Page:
Sales of resistant spinach have shot up

The new varieties from Tozer have boosted this segment, adding an extra 30% in recent years

The British company Tozer Seeds has a wide range of varieties in the world of brassicas and leafy vegetables. It has worked extensively in the kale sector and this has allowed the company to develop many materials (curly, black, green…) to meet the growing consumption of this super vegetable. “All the supermarkets have introduced kale to their shelves and consumers are getting to know it and buying it more and more, drawn by its properties,” the Communication and Logistics manager, Carmen Sánchez explains.

They are also introducing Kalettes (a cross between Brussels sprouts and Kale) to the Spanish market, a new vegetable that is exclusive to this company. “We are carrying out trials in Spain, particularly in the north, to try to adapt the crop to the weather and conditions in the area.”

In the broccoli segment, they have a wide range, with the variety TIRRENO standing out, which “is working very well” in one of the largest producing areas in Murcia, Campo de Lorca. In this region, specifically in Fuente Álamo, this year the company has opened its first test field outside the United Kingdom.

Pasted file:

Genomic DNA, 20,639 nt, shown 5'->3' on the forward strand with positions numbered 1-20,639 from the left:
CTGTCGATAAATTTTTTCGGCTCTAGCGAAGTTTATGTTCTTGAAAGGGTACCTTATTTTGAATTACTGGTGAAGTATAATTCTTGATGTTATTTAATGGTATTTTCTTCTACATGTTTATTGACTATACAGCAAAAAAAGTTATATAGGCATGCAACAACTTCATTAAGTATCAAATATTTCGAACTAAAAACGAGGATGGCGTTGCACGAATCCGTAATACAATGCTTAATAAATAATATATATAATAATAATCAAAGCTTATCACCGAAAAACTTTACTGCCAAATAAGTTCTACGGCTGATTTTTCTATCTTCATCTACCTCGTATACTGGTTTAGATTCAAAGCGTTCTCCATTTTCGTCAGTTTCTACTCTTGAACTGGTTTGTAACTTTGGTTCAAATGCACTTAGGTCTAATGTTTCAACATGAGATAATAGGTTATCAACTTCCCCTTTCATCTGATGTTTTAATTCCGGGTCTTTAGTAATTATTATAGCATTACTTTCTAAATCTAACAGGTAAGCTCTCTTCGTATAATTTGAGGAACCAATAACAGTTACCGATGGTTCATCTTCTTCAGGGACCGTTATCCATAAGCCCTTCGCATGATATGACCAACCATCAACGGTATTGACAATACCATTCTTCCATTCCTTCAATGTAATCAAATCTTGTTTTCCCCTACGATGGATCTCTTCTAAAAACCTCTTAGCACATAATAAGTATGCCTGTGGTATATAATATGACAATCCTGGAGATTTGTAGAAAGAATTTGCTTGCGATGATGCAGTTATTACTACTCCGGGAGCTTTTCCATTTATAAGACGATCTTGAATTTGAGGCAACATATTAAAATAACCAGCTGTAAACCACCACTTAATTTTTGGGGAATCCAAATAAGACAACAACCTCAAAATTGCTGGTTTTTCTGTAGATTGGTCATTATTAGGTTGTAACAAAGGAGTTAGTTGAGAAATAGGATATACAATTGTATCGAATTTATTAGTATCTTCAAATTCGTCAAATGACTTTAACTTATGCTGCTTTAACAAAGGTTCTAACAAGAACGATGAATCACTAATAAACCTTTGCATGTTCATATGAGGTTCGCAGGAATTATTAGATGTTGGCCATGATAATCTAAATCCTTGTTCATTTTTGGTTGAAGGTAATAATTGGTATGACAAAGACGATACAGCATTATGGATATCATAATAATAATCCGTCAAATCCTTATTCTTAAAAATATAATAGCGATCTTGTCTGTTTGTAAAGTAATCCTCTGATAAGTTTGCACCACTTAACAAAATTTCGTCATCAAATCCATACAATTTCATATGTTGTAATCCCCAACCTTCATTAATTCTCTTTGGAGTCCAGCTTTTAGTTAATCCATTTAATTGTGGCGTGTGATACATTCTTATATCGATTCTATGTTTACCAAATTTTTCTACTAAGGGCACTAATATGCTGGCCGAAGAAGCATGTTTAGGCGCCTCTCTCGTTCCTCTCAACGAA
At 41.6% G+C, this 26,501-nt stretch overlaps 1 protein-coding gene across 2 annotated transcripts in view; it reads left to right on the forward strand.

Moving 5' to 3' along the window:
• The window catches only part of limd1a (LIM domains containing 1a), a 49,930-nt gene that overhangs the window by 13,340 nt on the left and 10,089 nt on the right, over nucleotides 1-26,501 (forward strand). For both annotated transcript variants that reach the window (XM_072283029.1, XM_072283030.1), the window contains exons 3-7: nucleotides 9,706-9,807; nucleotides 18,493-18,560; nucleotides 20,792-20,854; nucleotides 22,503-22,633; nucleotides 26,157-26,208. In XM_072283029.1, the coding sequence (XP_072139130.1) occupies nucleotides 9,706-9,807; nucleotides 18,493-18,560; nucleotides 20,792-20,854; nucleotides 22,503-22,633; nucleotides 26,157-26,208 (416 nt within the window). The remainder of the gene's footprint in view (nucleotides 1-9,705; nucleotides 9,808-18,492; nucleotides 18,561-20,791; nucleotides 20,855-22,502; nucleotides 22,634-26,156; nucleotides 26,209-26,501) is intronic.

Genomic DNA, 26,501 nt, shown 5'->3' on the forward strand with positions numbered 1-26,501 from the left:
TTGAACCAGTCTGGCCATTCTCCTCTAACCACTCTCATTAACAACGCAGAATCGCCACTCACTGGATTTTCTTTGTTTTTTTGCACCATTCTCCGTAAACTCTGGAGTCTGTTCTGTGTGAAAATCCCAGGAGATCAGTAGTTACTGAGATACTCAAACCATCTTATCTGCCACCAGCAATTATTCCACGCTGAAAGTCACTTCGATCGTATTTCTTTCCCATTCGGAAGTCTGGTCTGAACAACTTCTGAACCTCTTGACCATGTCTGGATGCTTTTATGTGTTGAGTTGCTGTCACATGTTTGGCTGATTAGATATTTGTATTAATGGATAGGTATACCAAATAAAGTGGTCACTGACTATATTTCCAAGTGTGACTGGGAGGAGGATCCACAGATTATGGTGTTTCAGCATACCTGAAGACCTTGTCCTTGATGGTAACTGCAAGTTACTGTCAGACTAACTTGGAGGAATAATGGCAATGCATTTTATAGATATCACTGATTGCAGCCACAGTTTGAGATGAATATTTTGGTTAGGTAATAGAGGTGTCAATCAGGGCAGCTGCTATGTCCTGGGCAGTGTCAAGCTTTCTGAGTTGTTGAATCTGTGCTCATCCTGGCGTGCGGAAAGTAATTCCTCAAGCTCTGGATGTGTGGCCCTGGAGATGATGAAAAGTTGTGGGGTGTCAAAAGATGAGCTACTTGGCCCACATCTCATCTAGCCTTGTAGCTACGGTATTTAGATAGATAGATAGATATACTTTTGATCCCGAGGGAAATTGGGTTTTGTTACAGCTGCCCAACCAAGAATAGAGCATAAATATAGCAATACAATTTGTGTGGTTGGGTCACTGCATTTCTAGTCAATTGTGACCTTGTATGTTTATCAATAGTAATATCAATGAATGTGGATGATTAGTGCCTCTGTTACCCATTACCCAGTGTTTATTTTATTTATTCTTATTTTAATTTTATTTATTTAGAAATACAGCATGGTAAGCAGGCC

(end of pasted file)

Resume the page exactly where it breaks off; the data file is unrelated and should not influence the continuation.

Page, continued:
Spinach is another of the lines where they have a strong ranking. “Over the past two campaigns, productions have increased a great deal. In our case, sales have grown by around 30%. A good part of this success is due to the varieties with 1-15 resistances that have been launched onto the market for baby spinach, a solution that is in great demand by producers.”

Amongst the oriental typologies such as pak choi, they continue to extend their offer taking into account the trends of bright colours and pointed leaves.

Traditional products such as celery, leeks and cabbages form an important part of their efforts. “We are continuously innovating with new varieties. Our aim is for farmers to be at the forefront, particularly on the subject of resistances, but also regarding other aspects such as colour, consistency… A clear example lies in celery, where we can see a trend moving towards varieties for the ready-to-eat range, for use in packs of celery sticks. They have been very popular in the United Kingdom for years and they are being introduced more and more nationally.”

  • Last news

    The most read

    Newsletter Fruittoday

    Every Wednesday in your email Inbox, get the highlights of the horticultural week